The Lord of the Rings: The Two Towers

TheTwoTowersTitleSince I have reviewed two subpar LOTR games in the past, I figured it time to cover a good one. Developed by Stormfront Studios and published by Electronic Arts, The Lord of the Rings: The Two Towers is a hack-and-slash game mostly about the second movie but some Fellowship content as well. Why wouldn’t EA give both movies their own game? Either because another company was adapting the original or just the fact that The Two Towers was about to hit theaters. Take your pick.

Although EA is possibly the most successful third party developer in the business, many don’t care for it. They say that the company is super-corporate and soulless, recycling the same things over and over again. This is particularly true of the company’s sports series, each of which gets a sequel every year, even though there’s not always much of an improvement besides a roster update. Despite that, EA does maintain a consistent standard of competence, and we definitely see that here.

Plot: 6 out of 10

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See these characters? They’re the ones you play as.

For they are the choices. Despite its title, this game does not in fact start you in The Two Towers but instead The Fellowship of the Ring. Fellowship gets five levels: the opening battle in Fellowship, Aragorn defending the hobbits from nazgul, finding the entrance to the mines of Moria, battling orcs and a troll in Moria, and finally, fighting uruk-hai right after the fellowship breaks up. It should be noted that the first two of these levels are short warm-ups that leave one to wonder why they are counted as individual levels.

Most of the game is taken up by the Aragorn/Legolas/Gimli portion of the second movie. Everything stays true to the story, except of course that we see little of Frodo, who you might recall as being the centerpiece of the story. You protect him for a few levels, then never see him again. This is probably because EA had seen The Two Towers and concluded that The Battle of Helms Deep would end up being the biggest selling point. And it was. Despite the giant flaw of Frodo not getting much game time, the story we get is told well.

Graphics: 9 out of 10

If you saw the movies, you’ll have no trouble recognizing everybody and everything. The character models and environments may not be quite up to par with Final Fantasy X, but they’re still pretty good.

One nice touch is something that is now rarely seen: footage from the actual material. Cutscenes use movie clips and they’re actually DVD quality. Why don’t we still see this kind of thing? Probably because it brings up bad memories of the full motion video games of the 1990s that were either “tap left, tap right” games or movies interrupted occasionally by limited gameplay. Still, they’re a great touch here.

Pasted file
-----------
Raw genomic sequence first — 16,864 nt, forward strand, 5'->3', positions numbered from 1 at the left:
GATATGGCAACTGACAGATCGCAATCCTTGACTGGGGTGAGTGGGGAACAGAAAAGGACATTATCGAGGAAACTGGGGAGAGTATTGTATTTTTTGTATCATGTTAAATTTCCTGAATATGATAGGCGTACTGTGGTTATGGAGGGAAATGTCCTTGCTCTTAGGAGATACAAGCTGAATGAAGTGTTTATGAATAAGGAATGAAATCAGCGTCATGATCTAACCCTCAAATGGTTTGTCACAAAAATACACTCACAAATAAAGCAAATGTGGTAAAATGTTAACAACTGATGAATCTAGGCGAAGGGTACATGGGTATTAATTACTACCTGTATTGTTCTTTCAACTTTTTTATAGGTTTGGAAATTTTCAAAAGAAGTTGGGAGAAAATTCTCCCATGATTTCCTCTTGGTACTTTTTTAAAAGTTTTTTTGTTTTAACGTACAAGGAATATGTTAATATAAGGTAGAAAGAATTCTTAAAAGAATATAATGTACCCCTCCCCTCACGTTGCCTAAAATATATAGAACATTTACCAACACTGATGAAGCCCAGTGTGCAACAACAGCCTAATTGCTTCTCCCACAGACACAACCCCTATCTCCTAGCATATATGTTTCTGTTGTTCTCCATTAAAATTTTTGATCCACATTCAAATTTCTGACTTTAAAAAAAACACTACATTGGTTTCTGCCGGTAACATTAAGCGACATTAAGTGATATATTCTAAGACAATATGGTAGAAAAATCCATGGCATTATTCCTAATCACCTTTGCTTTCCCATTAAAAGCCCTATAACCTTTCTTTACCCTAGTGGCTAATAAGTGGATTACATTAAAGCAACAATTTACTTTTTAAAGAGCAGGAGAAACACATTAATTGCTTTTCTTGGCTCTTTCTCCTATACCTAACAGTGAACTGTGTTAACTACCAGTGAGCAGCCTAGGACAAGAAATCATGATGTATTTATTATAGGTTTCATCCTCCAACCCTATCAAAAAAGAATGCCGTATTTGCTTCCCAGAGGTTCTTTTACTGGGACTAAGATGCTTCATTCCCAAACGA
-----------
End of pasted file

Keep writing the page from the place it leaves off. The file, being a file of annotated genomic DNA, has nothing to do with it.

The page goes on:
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Sound: 8 out of 10

Some levels have environmental sounds, some have music from the movies. Don’t worry, there’s no law against plagiarizing work that you have the game rights to. Besides, we all know how great the soundtracks are. It was great to listen to them again.

Voice acting? Everybody’s back playing their old roles and up to snuff. Except that new actors seem to be playing Lurtz (the guy who kills Boromir) and Sharku (leader of the warg-riders) and do terrible jobs. Especially Sharku. He takes occasional breaks to send a common enemy and letting out a hilariously off-key “kill that one.” You’ve really got to hear it to know how bad it is talking about. But since neither of these actors get much work, I can forgive. The game, that is.

Gameplay: 7 out of 10

Other than a flawed camera that has a tendency to jerk about too much when the map makes you do a loop-around turn, The Two Towers also handles well. Each level asks you to choose either Aragorn, Legolas, or Gimli, but because there’s an experience system, you should pick one of them when the choice first comes and stick with him.

This is a hack-and-slash game, but involves a lot of strategy for that category. You have a quick but weak attack,  strong but slow attack, block, shoving back of enemies, coup de grace on downed foes, backwards hop (there is no conventional jumping because this is a pure swordplay game), and arrow or throwing axe to strike from afar. You can also earn experience points to purchase abilities and strike combos that make the game easier. So plan on playing strategically in this game.

A neat concept. Good controls would be necessary in a strategic game. And they are quite responsive. Even the bad camera isn’t that big of an issue because you’re usually moving on a straightforward path.

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Of course, forest levels lose something without any chance of getting lost

Challenge: 9 out of 10

A pretty tough game. If my point about strategy isn’t clear, do not try to adreanaline rush it. No, you have to be defensive but not without a sense of opportunity. Also, most of the bosses require a specific trick to win. There is frustration, but it’s good frustration — the kind that makes you keep coming back.

Overall: 8 out of 10

It may be an incomplete adaptation of the movies, but as a game, The Lord of the Rings: The Two Towers does it’s job with flying colors! The sense of strategy serves it well, and you’ll have a good time killing orcs. Definitely recommend this one.

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